Innovators in the public sector are already beginning to use drones to enhance the capabilities and efficiency of public services, but there is still a great deal of untapped potential.
Drone regulation is at a crossroads. All over Europe, and of course other parts of the world, policymakers are trying to figure out how best to deal with this emerging technology that barely mattered ten years ago but now promises to create a multibillion-Euro market.
On 6 October, a new acronym was introduced to the world of aviation and climate change. CORSIA – the Carbon Offset and Reduction Scheme for International Aviation – is the outcome of what many in the aviation industry have described as an “historic agreement” to tackle the burgeoning problem of aviation emissions.
In our recent analysis piece about the future regulation of remotely piloted aircraft systems (RPAS), we provided some insight into the main EU institutions and agencies involved in the creation of harmonised rules across Europe. Since then, the 2016 deadline the European Commission had initially set for new regulations to be approved has been removed, and not replaced.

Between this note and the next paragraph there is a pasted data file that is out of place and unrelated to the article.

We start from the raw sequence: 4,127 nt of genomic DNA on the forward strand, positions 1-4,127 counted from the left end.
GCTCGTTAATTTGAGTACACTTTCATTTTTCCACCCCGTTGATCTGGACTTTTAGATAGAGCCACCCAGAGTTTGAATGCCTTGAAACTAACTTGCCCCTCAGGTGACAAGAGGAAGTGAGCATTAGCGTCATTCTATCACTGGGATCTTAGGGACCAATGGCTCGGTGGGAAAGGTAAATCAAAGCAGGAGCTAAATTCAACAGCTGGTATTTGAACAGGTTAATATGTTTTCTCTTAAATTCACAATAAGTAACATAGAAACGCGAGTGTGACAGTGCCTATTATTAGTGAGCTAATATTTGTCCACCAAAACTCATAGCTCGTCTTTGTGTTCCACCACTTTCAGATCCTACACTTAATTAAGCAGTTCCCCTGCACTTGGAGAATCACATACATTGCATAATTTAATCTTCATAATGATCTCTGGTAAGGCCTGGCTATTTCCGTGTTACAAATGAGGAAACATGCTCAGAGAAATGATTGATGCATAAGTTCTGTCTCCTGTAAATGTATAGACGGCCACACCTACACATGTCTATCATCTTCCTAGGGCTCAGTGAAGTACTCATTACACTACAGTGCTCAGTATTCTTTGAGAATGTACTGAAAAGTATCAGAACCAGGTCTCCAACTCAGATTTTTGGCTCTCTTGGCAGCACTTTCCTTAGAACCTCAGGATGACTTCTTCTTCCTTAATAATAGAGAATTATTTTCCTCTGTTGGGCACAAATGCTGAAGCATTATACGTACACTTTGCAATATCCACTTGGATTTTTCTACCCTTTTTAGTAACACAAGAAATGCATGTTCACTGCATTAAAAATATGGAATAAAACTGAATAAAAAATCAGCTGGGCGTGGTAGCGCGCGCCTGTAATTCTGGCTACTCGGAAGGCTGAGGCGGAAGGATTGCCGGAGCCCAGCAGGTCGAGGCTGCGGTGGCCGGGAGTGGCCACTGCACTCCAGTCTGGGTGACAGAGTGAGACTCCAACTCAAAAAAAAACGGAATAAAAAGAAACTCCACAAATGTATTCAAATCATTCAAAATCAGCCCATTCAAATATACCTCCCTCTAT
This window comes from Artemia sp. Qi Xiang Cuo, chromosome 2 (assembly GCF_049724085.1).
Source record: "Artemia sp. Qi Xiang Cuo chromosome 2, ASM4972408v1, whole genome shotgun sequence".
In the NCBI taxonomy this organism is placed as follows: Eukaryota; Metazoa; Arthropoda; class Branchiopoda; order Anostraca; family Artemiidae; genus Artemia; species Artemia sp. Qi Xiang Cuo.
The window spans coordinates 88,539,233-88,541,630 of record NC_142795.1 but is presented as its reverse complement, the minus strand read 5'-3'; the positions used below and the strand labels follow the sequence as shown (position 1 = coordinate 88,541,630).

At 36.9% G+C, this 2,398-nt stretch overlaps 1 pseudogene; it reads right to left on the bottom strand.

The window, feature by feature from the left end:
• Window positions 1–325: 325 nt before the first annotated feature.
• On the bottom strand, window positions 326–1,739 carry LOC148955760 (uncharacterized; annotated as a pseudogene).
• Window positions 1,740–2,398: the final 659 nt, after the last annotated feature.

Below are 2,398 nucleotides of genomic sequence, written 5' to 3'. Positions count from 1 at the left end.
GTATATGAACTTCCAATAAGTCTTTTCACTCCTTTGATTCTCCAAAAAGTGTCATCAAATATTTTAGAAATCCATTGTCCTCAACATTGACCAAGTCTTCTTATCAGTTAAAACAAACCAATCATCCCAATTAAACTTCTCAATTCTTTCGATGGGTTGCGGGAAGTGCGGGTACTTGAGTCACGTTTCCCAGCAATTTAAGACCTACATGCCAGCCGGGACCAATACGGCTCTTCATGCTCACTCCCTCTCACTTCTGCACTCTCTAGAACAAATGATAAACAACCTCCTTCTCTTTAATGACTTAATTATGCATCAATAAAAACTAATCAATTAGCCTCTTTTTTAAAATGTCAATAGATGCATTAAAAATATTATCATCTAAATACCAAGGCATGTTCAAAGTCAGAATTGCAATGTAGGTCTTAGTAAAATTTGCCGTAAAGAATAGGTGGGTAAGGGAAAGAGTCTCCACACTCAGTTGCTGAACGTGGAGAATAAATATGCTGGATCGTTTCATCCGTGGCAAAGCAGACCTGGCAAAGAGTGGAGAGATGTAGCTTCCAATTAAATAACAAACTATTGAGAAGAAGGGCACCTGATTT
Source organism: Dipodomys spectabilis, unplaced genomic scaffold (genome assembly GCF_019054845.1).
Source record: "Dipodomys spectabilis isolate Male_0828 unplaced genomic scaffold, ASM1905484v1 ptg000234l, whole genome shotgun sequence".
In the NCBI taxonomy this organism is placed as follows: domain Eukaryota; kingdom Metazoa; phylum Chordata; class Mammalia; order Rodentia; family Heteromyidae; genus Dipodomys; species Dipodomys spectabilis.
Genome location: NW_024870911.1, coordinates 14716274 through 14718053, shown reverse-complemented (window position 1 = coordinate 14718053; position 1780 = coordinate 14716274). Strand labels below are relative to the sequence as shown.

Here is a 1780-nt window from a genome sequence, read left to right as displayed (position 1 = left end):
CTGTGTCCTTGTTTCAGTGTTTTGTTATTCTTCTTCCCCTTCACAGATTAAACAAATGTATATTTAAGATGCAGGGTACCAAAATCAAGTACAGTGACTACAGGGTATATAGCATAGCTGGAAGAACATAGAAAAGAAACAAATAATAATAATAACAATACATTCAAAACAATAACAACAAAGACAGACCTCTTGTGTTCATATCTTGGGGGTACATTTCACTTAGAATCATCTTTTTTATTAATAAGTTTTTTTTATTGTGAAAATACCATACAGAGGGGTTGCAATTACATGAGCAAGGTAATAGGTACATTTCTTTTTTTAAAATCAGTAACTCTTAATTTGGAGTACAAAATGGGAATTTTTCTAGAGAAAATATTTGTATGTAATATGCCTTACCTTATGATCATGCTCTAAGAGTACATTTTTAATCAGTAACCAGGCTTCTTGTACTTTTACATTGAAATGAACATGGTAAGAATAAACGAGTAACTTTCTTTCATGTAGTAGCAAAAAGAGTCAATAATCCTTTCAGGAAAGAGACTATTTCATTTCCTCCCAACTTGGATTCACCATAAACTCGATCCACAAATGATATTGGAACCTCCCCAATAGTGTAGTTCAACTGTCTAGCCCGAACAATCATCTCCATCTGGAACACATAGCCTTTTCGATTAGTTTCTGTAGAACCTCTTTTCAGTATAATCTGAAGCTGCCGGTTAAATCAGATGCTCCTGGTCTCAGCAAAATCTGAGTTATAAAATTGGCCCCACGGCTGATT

Remotely Piloted Aircraft Systems (RPAS), more commonly referred to as ‘civil drones’ or ‘unmanned aerial vehicles’ (UAVs), can perform tasks that manned systems are sometimes unable to perform. They can be useful for surveillance purposes, border control, agriculture, firefighting, or media and entertainment, amongst other applications. The EU and some of its Member States have in recent years acknowledged the benefits of this new technology. The latter have, in certain cases, introduced new regulations that enable the industry to flourish, whilst minimising potential issues that may arise within their territory.